Langland’s Expectations and Guide for English – 2016-2017
At Langland Community School we use the Talk for Writing approach (T4W), developed by Pie Corbett, because it is a powerful tool and based on the principles of how children learn.
Talk for Writing enables children to imitate the key language they need for a particular topic orally before they try reading and analysing it. Through fun activities that help them rehearse the tune of the language they need, followed by shared writing to show them how to craft their writing, our children are helped to write in the same style. The approach is taught in 3 stages.
The Imitation Stage – stage 1
The teacher establishes a creative context and an engaging start (following the whole school long term plan). The unit begins with some engaging activities warming up to the tune of the text, as well as the topic focused on, to help children internalise the pattern of the language required. This is then followed by using an exemplar text, supported visually by a text map and physical movements to help the children recall the story or non-fiction piece. In this way the children hear the text, say it for themselves and enjoy it before seeing it written down. Once they have internalised the language of the text, they are in a position to read the text and start to think about the key ingredients that help to make it work. This stage includes a range of reading as-a-reader and as-a-writer activities. The children use the boxing-up technique to analyse the features that have helped to make the text work. The class then start to co-construct a toolkit for this type of text so that they can talk about the ingredients themselves – a key stage in internalising the toolkit in their heads.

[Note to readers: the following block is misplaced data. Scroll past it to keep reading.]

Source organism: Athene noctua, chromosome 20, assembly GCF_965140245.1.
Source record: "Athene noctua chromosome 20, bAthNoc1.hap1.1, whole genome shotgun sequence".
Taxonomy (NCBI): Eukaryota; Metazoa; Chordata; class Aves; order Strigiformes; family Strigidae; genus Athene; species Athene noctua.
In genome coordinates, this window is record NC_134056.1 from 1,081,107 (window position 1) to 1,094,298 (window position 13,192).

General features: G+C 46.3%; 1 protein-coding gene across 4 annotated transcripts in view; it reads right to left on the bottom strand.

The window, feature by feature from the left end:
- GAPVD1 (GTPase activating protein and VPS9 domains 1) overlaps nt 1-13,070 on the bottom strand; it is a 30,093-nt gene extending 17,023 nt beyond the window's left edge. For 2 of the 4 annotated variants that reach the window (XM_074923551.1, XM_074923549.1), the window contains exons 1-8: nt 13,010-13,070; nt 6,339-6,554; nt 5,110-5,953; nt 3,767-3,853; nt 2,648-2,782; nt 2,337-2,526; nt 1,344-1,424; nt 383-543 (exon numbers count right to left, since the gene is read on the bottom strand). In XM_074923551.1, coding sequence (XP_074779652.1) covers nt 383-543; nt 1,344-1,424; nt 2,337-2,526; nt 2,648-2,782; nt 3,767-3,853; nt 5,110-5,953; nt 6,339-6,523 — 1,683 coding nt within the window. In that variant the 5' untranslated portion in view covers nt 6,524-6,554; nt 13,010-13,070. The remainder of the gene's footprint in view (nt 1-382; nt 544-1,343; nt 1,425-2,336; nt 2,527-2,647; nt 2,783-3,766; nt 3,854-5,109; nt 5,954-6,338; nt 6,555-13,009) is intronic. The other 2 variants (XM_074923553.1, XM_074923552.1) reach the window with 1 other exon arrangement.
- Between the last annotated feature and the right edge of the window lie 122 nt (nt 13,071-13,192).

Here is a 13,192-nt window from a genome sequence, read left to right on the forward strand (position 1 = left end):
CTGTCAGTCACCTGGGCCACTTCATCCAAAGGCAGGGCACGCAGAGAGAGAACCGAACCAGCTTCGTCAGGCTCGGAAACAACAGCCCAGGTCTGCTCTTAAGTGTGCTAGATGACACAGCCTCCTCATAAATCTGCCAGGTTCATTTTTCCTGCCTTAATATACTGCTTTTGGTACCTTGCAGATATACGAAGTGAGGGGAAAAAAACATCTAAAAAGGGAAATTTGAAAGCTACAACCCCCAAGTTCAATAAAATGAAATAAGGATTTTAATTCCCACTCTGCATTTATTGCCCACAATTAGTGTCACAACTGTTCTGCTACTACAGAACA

The Innovation Stage – stage 2
Once the children have internalised the text, they are then ready to start innovating on the pattern of the text. This begins with more advanced activities to warm up the key words and phrases of the type of text focused on so the children can magpie ideas. The key activity in this stage is shared writing, which helps the children to write their own by “doing one together” first. This begins with using a boxed-up grid to show how to plan the text and then turning the plan into writing. This allows the children to see how you can innovate on the exemplar text and select words and phrases that really work. By demonstrating how to regularly read your work aloud to see if it works, enables the children to write their own versions through developing their ability to generate good words and phrases. During this process flip-charts of words and phrases suggested, are put on the washing line alongside the shared writing so when the children come to write they have models and words and phrases to support them.
The Invention/Independent application Stage – stage 3